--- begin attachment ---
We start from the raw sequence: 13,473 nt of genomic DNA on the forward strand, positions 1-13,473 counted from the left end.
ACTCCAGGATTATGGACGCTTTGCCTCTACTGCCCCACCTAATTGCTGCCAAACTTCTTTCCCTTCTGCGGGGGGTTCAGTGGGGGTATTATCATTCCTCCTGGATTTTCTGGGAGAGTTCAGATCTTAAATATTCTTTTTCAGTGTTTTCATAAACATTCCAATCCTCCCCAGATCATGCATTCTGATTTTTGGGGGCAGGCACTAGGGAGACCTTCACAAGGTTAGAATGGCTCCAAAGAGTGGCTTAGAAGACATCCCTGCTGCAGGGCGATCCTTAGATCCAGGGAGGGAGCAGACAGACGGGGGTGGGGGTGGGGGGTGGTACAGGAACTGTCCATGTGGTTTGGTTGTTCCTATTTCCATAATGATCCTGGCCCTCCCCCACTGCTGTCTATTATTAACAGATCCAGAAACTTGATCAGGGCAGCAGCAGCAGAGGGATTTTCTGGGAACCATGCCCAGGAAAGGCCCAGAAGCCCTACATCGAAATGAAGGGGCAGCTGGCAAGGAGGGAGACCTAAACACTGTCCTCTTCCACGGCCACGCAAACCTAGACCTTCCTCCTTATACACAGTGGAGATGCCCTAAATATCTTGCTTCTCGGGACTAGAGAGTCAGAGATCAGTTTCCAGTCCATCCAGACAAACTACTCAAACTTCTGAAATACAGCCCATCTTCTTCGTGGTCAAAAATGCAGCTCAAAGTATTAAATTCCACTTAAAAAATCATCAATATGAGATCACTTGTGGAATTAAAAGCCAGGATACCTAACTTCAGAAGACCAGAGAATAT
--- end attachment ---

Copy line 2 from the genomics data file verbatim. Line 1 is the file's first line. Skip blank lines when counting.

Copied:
ACTCCAGGATTATGGACGCTTTGCCTCTACTGCCCCACCTAATTGCTGCCAAACTTCTTTCCCTTCTGCGGGGGGTTCAGTGGGGGTATTATCATTCCTCCTGGATTTTCTGGGAGAGTTCAGATCTTAAATATTCTTTTTCAGTGTTTTCATAAACATTCCAATCCTCCCCAGATCATGCATTCTGATTTTTGGGGGCAGGCACTAGGGAGACCTTCACAAGGTTAGAATGGCTCCAAAGAGTGGCTTAGAAGACATCCCTGCTGCAGGGCGATCCTTAGATCCAGGGAGGGAGCAGACAGACGGGGGTGGGGGTGGGGGGTGGTACAGGAACTGTCCATGTGGTTTGGTTGTTCCTATTTCCATAATGATCCTGGCCCTCCCCCACTGCTGTCTATTATTAACAGATCCAGAAACTTGATCAGGGCAGCAGCAGCAGAGGGATTTTCTGGGAACCATGCCCAGGAAAGGCCCAGAAGCCCTACATCGAAATGAAGGGGCAGCTGGCAAGGAGGGAGACCTAAACACTGTCCTCTTCCACGGCCACGCAAACCTAGACCTTCCTCCTTATACACAGTGGAGATGCCCTAAATATCTTGCTTCTCGGGACTAGAGAGTCAGAGATCAGTTTCCAGTCCATCCAGACAAACTACTCAAACTTCTGAAATACAGCCCATCTTCTTCGTGGTCAAAAATGCAGCTCAAAGTATTAAATTCCACTTAAAAAATCATCAATATGAGATCACTTGTGGAATTAAAAGCCAGGATACCTAACTTCAGAAGACCAGAGAATAT